Leonard CE et al. utilized a Cox proportional hazard model to identify comparative safety differences among 3 sulfonylureas and the risk of sudden cardiac arrest and ventricular arrhythmia18.
- 1.Alanazi H, Abdullah A, Qureshi K. A Critical Review for Developing Accurate and Dynamic Predictive Models Using Machine Learning Methods in Medicine and Health Care. J Med Syst. 2017;41(4):69. https://www.ncbi.nlm.nih.gov/pubmed/28285459.
- 2.Federer C, Yoo M, Tan A. Big Data Mining and Adverse Event Pattern Analysis in Clinical Drug Trials. Assay Drug Dev Technol. 2016;14(10):557-566. https://www.ncbi.nlm.nih.gov/pubmed/27631620.
- 3.Poleksic A, Xie L. Predicting serious rare adverse reactions of novel chemicals. Bioinformatics. 2018;34(16):2835-2842. https://www.ncbi.nlm.nih.gov/pubmed/29617731.
- 4.Ventola C. Big Data and Pharmacovigilance: Data Mining for Adverse Drug Events and Interactions. P T. 2018;43(6):340-351. https://www.ncbi.nlm.nih.gov/pubmed/29896033.
- 5.Caster O, Sandberg L, Bergvall T, Watson S, Norén G. vigiRank for statistical signal detection in pharmacovigilance: First results from prospective real-world use. Pharmacoepidemiol Drug Saf. 2017;26(8):1006-1010. https://www.ncbi.nlm.nih.gov/pubmed/28653790.
- 6.Star K, Sandberg L, Bergvall T, Choonara I, Caduff-Janosa P, Edwards I. Paediatric safety signals identified in VigiBase: Methods and results from Uppsala Monitoring Centre. Pharmacoepidemiol Drug Saf. February 2019. https://www.ncbi.nlm.nih.gov/pubmed/30767342.
- 7.Pinheiro L, Candore G, Zaccaria C, Slattery J, Arlett P. An algorithm to detect unexpected increases in frequency of reports of adverse events in EudraVigilance. Pharmacoepidemiol Drug Saf. 2018;27(1):38-45. https://www.ncbi.nlm.nih.gov/pubmed/29143393.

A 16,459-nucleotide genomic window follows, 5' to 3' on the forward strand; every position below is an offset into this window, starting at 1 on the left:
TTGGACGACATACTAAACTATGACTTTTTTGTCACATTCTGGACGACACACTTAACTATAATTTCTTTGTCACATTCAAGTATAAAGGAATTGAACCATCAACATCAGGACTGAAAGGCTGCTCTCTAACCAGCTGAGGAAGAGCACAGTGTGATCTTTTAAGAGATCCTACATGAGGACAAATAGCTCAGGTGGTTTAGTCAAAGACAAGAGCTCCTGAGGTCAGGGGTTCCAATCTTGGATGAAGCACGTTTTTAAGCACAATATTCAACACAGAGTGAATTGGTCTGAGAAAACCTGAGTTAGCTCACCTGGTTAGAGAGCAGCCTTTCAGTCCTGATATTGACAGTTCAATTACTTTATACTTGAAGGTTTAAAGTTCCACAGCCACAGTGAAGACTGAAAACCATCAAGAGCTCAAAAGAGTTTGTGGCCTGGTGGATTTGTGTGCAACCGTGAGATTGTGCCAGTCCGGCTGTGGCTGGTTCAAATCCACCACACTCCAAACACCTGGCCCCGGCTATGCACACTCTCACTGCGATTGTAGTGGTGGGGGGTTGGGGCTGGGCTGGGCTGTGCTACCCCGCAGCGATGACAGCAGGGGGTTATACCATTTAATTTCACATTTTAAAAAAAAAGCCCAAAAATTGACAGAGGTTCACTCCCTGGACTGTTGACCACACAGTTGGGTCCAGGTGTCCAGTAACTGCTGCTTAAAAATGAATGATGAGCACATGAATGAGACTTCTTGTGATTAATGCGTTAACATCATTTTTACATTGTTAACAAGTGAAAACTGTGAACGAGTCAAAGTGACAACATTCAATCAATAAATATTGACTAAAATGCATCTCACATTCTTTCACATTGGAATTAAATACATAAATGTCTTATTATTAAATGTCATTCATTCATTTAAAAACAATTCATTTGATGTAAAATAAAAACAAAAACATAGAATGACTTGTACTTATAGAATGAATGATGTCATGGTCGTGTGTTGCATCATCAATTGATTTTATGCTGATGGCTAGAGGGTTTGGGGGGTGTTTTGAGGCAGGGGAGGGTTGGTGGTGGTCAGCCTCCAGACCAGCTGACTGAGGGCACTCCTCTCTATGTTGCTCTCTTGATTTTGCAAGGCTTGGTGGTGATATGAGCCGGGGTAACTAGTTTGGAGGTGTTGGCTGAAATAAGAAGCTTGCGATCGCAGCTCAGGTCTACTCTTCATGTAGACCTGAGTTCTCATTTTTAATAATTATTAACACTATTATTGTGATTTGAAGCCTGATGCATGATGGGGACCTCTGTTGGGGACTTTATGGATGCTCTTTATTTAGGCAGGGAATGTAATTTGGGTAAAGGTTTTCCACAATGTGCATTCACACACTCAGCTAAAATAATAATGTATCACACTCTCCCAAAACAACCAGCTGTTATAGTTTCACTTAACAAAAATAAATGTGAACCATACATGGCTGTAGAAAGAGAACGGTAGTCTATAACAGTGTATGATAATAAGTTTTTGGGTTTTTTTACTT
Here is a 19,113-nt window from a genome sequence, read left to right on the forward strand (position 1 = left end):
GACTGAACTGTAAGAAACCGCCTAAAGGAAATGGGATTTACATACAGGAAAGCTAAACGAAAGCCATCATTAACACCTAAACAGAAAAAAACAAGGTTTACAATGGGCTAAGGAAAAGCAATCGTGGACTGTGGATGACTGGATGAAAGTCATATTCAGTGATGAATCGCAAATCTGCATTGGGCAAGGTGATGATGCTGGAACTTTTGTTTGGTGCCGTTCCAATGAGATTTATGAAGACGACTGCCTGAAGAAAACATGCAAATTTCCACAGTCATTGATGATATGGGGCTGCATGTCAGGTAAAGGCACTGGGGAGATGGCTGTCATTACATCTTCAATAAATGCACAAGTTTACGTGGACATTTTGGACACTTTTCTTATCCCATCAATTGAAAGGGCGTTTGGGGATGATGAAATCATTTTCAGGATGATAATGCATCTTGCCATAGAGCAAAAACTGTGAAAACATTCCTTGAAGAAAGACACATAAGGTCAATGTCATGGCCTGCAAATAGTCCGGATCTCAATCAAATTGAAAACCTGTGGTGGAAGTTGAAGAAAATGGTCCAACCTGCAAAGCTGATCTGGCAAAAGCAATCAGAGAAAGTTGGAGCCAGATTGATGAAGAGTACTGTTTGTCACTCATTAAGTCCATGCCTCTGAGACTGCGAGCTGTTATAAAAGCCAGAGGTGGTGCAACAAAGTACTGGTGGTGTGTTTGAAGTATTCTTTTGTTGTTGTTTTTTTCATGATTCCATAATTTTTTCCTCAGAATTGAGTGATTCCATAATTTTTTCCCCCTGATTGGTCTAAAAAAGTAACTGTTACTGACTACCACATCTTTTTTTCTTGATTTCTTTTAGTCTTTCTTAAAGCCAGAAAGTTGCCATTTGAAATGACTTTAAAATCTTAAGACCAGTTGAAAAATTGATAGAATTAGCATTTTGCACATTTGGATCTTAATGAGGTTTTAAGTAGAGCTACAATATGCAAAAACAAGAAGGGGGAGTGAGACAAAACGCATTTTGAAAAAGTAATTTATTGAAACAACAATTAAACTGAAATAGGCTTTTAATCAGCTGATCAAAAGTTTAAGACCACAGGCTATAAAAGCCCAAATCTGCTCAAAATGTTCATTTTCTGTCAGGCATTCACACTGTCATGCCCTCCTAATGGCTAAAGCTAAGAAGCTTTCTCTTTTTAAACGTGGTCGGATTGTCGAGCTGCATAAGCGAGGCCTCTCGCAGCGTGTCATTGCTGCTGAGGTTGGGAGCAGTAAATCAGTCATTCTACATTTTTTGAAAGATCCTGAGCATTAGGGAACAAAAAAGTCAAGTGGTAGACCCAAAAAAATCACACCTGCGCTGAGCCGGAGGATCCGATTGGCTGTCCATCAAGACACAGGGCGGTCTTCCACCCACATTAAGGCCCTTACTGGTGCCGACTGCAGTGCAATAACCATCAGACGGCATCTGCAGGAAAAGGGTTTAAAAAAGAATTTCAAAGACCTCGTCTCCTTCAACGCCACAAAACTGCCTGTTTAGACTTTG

- 8.Niebecker R, Maas H, Staab A, Freiwald M, Karlsson M. Modelling Exposure-Driven Adverse Event Time Courses in Oncology Exemplified by Afatinib. CPT Pharmacometrics Syst Pharmacol. January 2019. https://www.ncbi.nlm.nih.gov/pubmed/30681293.
- 9.D’Arena G, Simeon V, Laurenti L, et al. Adverse drug reactions after intravenous rituximab infusion are more common in hematologic malignancies than in autoimmune disorders and can be predicted by the combination of few clinical and laboratory parameters: results from a retrospective, multicenter study of 374 patients. Leuk Lymphoma. 2017;58(11):2633-2641. https://www.ncbi.nlm.nih.gov/pubmed/28367662.
- 10.Kasatkin D, Bogomolov Y, Spirin N. [Steps to personalized therapy of multiple sclerosis: predicting safety of treatment using mathematical modeling]. Zh Nevrol Psikhiatr Im S S Korsakova. 2018;118(8. Vyp. 2):70-76. https://www.ncbi.nlm.nih.gov/pubmed/30160671.
- 11.Clayton G, Schachter A, Magnusson B, Li Y, Colin L. How Often Do Safety Signals Occur by Chance in First-in-Human Trials? Clin Transl Sci. 2018;11(5):471-476. https://www.ncbi.nlm.nih.gov/pubmed/29702733.
- 12.Jeong E, Park N, Choi Y, Park R, Yoon D. Machine learning model combining features from algorithms with different analytical methodologies to detect laboratory-event-related adverse drug reaction signals. PLoS One. 2018;13(11):e0207749. https://www.ncbi.nlm.nih.gov/pubmed/30462745.
- 13.Hoang T, Liu J, Roughead E, Pratt N, Li J. Supervised signal detection for adverse drug reactions in medication dispensing data. Comput Methods Programs Biomed. 2018;161:25-38. https://www.ncbi.nlm.nih.gov/pubmed/29852965.
- 14.Bos J, Kalkman G, Groenewoud H, et al. Prediction of clinically relevant adverse drug events in surgical patients. PLoS One. 2018;13(8):e0201645. https://www.ncbi.nlm.nih.gov/pubmed/30138343.
- 15.Falconer N, Barras M, Cottrell N. Systematic review of predictive risk models for adverse drug events in hospitalized patients. Br J Clin Pharmacol. 2018;84(5):846-864. https://www.ncbi.nlm.nih.gov/pubmed/29337387.
- 16.Su R, Wu H, Xu B, Liu X, Wei L. Developing a Multi-Dose Computational Model for Drug-induced Hepatotoxicity Prediction based on Toxicogenomics Data. IEEE/ACM Trans Comput Biol Bioinform. July 2018. https://www.ncbi.nlm.nih.gov/pubmed/30040651.
- 17.Liu R, AbdulHameed M, Kumar K, Yu X, Wallqvist A, Reifman J. Data-driven prediction of adverse drug reactions induced by drug-drug interactions. BMC Pharmacol Toxicol. 2017;18(1):44. https://www.ncbi.nlm.nih.gov/pubmed/28595649.
- 18.Leonard C, Brensinger C, Aquilante C, et al. Comparative Safety of Sulfonylureas and the Risk of Sudden Cardiac Arrest and Ventricular Arrhythmia. Diabetes Care. 2018;41(4):713-722. https://www.ncbi.nlm.nih.gov/pubmed/29437823.
Virgilio Vinas says
Molt be. Excelente articulo..
The future of PV is here. How to make feasible and accessible is challenging.
Sunil Nighot says
dear Jose, thank you so much for sharing the various data anlaytics tools which can be help to improvise the PV process. I need to connect with you.
Thanks and Kind Regards